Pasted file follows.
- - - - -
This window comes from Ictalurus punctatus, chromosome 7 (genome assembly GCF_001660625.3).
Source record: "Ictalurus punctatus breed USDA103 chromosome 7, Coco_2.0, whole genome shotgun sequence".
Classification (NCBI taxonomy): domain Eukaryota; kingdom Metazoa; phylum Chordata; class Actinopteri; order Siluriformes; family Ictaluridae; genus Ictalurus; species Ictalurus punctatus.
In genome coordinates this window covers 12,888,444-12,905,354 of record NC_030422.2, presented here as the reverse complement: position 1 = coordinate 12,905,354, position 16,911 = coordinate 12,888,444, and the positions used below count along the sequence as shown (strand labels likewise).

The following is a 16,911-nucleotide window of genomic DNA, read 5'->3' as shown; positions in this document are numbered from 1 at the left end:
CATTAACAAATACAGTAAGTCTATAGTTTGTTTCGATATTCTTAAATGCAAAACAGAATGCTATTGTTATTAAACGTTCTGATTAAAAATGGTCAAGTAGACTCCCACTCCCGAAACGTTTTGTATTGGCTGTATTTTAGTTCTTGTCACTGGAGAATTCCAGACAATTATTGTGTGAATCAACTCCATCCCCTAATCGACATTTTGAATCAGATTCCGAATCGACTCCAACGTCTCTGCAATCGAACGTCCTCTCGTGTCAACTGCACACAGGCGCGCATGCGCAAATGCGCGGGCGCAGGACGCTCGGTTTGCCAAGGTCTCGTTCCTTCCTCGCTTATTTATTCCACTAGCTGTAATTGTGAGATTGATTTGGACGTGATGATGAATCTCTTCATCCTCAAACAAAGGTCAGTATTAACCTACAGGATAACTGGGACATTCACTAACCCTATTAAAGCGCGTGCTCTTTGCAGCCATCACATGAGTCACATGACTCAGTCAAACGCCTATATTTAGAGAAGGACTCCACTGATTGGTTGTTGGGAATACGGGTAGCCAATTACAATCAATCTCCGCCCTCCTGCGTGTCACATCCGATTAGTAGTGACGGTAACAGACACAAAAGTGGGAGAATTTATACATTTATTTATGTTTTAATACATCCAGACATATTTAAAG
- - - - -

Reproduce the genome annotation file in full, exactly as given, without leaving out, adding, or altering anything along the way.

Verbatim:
This window comes from Ictalurus punctatus, chromosome 7 (genome assembly GCF_001660625.3).
Source record: "Ictalurus punctatus breed USDA103 chromosome 7, Coco_2.0, whole genome shotgun sequence".
Classification (NCBI taxonomy): domain Eukaryota; kingdom Metazoa; phylum Chordata; class Actinopteri; order Siluriformes; family Ictaluridae; genus Ictalurus; species Ictalurus punctatus.
In genome coordinates this window covers 12,888,444-12,905,354 of record NC_030422.2, presented here as the reverse complement: position 1 = coordinate 12,905,354, position 16,911 = coordinate 12,888,444, and the positions used below count along the sequence as shown (strand labels likewise).

The following is a 16,911-nucleotide window of genomic DNA, read 5'->3' as shown; positions in this document are numbered from 1 at the left end:
CATTAACAAATACAGTAAGTCTATAGTTTGTTTCGATATTCTTAAATGCAAAACAGAATGCTATTGTTATTAAACGTTCTGATTAAAAATGGTCAAGTAGACTCCCACTCCCGAAACGTTTTGTATTGGCTGTATTTTAGTTCTTGTCACTGGAGAATTCCAGACAATTATTGTGTGAATCAACTCCATCCCCTAATCGACATTTTGAATCAGATTCCGAATCGACTCCAACGTCTCTGCAATCGAACGTCCTCTCGTGTCAACTGCACACAGGCGCGCATGCGCAAATGCGCGGGCGCAGGACGCTCGGTTTGCCAAGGTCTCGTTCCTTCCTCGCTTATTTATTCCACTAGCTGTAATTGTGAGATTGATTTGGACGTGATGATGAATCTCTTCATCCTCAAACAAAGGTCAGTATTAACCTACAGGATAACTGGGACATTCACTAACCCTATTAAAGCGCGTGCTCTTTGCAGCCATCACATGAGTCACATGACTCAGTCAAACGCCTATATTTAGAGAAGGACTCCACTGATTGGTTGTTGGGAATACGGGTAGCCAATTACAATCAATCTCCGCCCTCCTGCGTGTCACATCCGATTAGTAGTGACGGTAACAGACACAAAAGTGGGAGAATTTATACATTTATTTATGTTTTAATACATCCAGACATATTTAAAG